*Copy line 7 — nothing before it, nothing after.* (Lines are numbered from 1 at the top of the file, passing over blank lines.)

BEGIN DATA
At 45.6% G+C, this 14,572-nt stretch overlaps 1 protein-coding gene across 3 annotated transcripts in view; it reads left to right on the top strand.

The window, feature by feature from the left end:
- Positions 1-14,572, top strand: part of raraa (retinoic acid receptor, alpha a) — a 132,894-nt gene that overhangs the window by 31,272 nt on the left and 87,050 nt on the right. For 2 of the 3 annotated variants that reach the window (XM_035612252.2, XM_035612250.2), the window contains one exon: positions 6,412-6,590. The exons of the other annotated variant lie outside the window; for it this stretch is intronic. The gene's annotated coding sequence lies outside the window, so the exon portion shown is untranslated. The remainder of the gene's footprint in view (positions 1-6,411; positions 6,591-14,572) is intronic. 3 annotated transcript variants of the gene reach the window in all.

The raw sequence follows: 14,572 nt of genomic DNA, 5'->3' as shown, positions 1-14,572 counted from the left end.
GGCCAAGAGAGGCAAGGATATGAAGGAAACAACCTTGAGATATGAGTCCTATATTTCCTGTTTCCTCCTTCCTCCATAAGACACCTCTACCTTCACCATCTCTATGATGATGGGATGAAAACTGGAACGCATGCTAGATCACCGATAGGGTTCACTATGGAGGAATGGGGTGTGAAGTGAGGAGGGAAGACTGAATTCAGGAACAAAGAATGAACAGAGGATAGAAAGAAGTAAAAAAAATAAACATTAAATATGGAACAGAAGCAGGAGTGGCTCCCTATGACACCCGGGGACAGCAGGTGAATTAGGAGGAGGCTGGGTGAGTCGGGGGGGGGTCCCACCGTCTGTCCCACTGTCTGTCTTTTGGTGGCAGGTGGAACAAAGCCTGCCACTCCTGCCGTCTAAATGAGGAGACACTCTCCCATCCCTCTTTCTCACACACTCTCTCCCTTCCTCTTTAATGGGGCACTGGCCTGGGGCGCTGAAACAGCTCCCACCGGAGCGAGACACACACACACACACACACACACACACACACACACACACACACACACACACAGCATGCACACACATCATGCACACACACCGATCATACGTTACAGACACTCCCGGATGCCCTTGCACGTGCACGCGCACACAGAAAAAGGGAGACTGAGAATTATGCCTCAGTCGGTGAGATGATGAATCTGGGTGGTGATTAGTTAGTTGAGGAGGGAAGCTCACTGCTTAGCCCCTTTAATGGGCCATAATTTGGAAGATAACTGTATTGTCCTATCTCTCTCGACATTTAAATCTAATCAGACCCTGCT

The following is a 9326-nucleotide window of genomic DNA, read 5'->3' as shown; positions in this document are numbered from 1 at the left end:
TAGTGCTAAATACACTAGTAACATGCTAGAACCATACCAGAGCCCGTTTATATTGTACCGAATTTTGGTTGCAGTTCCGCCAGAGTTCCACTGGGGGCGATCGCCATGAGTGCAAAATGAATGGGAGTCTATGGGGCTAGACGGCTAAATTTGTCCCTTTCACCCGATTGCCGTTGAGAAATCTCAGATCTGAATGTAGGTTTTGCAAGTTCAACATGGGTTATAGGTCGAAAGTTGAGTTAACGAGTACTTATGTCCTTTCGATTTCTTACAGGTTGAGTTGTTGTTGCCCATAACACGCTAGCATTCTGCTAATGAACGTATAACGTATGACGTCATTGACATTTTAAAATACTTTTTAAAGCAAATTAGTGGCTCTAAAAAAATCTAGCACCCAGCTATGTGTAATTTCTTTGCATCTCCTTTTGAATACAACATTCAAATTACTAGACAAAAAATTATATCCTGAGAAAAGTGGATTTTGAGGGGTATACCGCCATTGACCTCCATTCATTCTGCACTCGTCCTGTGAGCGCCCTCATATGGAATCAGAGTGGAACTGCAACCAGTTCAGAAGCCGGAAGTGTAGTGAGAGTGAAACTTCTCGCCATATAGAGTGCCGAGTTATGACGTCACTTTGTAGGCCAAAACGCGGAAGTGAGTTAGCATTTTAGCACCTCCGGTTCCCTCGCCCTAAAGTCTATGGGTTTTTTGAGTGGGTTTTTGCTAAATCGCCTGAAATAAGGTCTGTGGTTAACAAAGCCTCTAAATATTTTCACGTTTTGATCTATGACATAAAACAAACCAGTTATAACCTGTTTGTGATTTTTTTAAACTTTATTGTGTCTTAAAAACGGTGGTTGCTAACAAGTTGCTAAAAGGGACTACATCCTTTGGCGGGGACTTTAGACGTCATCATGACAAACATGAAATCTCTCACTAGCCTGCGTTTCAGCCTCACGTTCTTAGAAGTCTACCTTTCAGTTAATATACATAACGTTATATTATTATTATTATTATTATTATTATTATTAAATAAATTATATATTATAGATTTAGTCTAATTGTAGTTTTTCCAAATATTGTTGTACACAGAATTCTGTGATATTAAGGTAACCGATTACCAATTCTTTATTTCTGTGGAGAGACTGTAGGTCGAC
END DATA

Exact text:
TAGTGCTAAATACACTAGTAACATGCTAGAACCATACCAGAGCCCGTTTATATTGTACCGAATTTTGGTTGCAGTTCCGCCAGAGTTCCACTGGGGGCGATCGCCATGAGTGCAAAATGAATGGGAGTCTATGGGGCTAGACGGCTAAATTTGTCCCTTTCACCCGATTGCCGTTGAGAAATCTCAGATCTGAATGTAGGTTTTGCAAGTTCAACATGGGTTATAGGTCGAAAGTTGAGTTAACGAGTACTTATGTCCTTTCGATTTCTTACAGGTTGAGTTGTTGTTGCCCATAACACGCTAGCATTCTGCTAATGAACGTATAACGTATGACGTCATTGACATTTTAAAATACTTTTTAAAGCAAATTAGTGGCTCTAAAAAAATCTAGCACCCAGCTATGTGTAATTTCTTTGCATCTCCTTTTGAATACAACATTCAAATTACTAGACAAAAAATTATATCCTGAGAAAAGTGGATTTTGAGGGGTATACCGCCATTGACCTCCATTCATTCTGCACTCGTCCTGTGAGCGCCCTCATATGGAATCAGAGTGGAACTGCAACCAGTTCAGAAGCCGGAAGTGTAGTGAGAGTGAAACTTCTCGCCATATAGAGTGCCGAGTTATGACGTCACTTTGTAGGCCAAAACGCGGAAGTGAGTTAGCATTTTAGCACCTCCGGTTCCCTCGCCCTAAAGTCTATGGGTTTTTTGAGTGGGTTTTTGCTAAATCGCCTGAAATAAGGTCTGTGGTTAACAAAGCCTCTAAATATTTTCACGTTTTGATCTATGACATAAAACAAACCAGTTATAACCTGTTTGTGATTTTTTTAAACTTTATTGTGTCTTAAAAACGGTGGTTGCTAACAAGTTGCTAAAAGGGACTACATCCTTTGGCGGGGACTTTAGACGTCATCATGACAAACATGAAATCTCTCACTAGCCTGCGTTTCAGCCTCACGTTCTTAGAAGTCTACCTTTCAGTTAATATACATAACGTTATATTATTATTATTATTATTATTATTATTATTAAATAAATTATATATTATAGATTTAGTCTAATTGTAGTTTTTCCAAATATTGTTGTACACAGAATTCTGTGATATTAAGGTAACCGATTACCAATTCTTTATTTCTGTGGAGAGACTGTAGGTCGAC